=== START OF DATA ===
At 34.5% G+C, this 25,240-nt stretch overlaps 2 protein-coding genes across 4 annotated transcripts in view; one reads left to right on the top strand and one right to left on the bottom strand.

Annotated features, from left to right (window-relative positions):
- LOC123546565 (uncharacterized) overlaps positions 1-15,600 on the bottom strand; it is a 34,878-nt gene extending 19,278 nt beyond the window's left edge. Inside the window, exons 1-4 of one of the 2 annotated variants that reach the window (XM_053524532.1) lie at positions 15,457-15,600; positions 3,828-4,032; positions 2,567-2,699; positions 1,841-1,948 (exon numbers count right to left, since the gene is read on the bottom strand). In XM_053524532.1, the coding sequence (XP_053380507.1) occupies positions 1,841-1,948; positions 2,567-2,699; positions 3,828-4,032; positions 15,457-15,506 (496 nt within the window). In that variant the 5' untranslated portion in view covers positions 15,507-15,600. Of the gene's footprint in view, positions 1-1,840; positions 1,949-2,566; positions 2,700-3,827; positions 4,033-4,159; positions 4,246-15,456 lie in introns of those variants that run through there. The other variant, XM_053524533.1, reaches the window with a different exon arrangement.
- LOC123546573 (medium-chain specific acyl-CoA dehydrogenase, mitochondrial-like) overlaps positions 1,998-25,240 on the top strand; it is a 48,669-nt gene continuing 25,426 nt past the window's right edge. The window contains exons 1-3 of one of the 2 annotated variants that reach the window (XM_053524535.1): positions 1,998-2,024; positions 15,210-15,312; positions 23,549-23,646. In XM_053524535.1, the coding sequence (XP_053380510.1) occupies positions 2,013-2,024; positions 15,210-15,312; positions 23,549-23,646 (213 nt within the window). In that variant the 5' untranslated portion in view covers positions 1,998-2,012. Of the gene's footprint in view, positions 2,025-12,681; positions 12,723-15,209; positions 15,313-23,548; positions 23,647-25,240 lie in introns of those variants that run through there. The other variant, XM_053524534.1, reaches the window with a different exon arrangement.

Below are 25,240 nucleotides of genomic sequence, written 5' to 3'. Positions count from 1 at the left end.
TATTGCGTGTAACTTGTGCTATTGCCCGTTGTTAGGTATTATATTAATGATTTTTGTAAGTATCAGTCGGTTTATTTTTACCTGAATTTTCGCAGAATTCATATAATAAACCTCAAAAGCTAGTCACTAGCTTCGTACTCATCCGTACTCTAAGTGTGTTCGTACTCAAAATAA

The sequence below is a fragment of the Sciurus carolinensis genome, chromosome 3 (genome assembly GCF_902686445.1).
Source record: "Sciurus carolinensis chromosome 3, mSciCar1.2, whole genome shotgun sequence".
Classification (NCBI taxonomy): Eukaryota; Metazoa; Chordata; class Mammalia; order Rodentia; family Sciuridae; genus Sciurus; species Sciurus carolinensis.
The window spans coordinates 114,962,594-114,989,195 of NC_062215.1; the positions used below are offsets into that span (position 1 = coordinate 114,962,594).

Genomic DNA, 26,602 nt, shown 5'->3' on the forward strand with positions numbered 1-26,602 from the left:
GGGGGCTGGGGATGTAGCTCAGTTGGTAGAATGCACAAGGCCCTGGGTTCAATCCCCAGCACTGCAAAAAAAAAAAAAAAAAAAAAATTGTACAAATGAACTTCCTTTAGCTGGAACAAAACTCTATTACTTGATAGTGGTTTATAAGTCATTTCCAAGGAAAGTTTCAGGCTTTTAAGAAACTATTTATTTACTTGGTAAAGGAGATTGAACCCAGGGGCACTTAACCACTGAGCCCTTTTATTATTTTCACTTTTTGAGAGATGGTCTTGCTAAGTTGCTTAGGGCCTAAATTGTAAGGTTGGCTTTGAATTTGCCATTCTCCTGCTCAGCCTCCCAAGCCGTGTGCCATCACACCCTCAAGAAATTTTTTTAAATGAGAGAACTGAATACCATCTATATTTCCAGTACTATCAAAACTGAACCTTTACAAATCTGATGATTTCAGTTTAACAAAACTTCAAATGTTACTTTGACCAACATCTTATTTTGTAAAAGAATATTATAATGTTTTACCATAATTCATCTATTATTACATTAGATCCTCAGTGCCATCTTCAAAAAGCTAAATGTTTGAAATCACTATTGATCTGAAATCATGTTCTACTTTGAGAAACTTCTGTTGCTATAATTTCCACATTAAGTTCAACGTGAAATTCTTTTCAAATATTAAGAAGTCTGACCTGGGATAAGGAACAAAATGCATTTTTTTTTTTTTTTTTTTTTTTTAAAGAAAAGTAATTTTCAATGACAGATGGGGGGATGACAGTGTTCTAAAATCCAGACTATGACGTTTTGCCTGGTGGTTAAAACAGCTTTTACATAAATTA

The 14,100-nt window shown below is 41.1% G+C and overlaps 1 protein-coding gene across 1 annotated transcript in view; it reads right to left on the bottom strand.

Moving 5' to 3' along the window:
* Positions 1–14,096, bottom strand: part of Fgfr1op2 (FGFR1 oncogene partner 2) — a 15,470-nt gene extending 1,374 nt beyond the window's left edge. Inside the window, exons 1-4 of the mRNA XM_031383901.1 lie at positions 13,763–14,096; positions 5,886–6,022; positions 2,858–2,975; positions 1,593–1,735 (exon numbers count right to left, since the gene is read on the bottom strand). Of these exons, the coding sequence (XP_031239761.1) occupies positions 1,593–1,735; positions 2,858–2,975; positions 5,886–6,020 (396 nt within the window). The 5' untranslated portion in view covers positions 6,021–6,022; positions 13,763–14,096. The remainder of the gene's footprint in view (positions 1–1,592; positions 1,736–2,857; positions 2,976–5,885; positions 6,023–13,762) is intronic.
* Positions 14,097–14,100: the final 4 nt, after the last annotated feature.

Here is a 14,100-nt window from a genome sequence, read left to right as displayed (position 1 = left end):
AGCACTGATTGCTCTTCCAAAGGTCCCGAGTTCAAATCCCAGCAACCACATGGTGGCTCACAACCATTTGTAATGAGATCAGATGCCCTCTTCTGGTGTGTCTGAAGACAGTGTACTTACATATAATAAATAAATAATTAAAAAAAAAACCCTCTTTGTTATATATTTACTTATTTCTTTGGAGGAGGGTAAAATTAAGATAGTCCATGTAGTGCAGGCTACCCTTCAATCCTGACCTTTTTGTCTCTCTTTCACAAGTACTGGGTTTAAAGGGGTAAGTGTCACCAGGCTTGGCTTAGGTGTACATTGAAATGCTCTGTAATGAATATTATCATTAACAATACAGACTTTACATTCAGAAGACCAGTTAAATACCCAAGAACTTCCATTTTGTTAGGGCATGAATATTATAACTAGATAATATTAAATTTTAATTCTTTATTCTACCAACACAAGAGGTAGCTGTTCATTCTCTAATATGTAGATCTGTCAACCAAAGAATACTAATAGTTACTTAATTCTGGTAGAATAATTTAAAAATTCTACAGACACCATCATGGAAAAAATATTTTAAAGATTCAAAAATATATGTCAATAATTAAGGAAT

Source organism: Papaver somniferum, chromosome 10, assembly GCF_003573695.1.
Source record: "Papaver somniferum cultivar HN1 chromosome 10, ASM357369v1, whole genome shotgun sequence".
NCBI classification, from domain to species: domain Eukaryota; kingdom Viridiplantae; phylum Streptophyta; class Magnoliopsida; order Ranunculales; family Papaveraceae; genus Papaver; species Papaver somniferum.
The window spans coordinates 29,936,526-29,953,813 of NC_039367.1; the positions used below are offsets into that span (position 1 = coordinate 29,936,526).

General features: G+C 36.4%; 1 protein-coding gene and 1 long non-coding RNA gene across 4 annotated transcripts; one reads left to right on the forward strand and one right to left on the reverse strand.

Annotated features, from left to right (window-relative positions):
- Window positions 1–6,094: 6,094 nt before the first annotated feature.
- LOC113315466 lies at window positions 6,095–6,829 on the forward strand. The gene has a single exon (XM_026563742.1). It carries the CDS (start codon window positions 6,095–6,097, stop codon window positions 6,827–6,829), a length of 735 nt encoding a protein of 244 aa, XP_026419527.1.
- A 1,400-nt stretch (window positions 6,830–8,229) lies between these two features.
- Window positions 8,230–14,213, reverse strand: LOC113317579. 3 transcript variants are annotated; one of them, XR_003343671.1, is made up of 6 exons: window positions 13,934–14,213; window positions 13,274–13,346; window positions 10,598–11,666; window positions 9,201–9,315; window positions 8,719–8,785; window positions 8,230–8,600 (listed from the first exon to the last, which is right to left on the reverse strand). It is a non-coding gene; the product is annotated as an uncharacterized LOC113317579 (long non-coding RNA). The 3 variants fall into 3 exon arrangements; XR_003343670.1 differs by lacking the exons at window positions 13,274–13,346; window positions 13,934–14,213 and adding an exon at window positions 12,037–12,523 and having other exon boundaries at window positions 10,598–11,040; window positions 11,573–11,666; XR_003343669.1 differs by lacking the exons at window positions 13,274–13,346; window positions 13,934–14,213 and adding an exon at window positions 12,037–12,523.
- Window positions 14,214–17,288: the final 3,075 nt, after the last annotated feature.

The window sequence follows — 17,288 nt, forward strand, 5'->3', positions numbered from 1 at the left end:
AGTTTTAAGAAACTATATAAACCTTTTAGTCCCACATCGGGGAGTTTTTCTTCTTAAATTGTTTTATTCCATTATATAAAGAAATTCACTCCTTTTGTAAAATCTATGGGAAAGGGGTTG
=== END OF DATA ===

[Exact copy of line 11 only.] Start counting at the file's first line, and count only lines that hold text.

Genomic DNA, 26,602 nt, shown 5'->3' on the forward strand with positions numbered 1-26,602 from the left: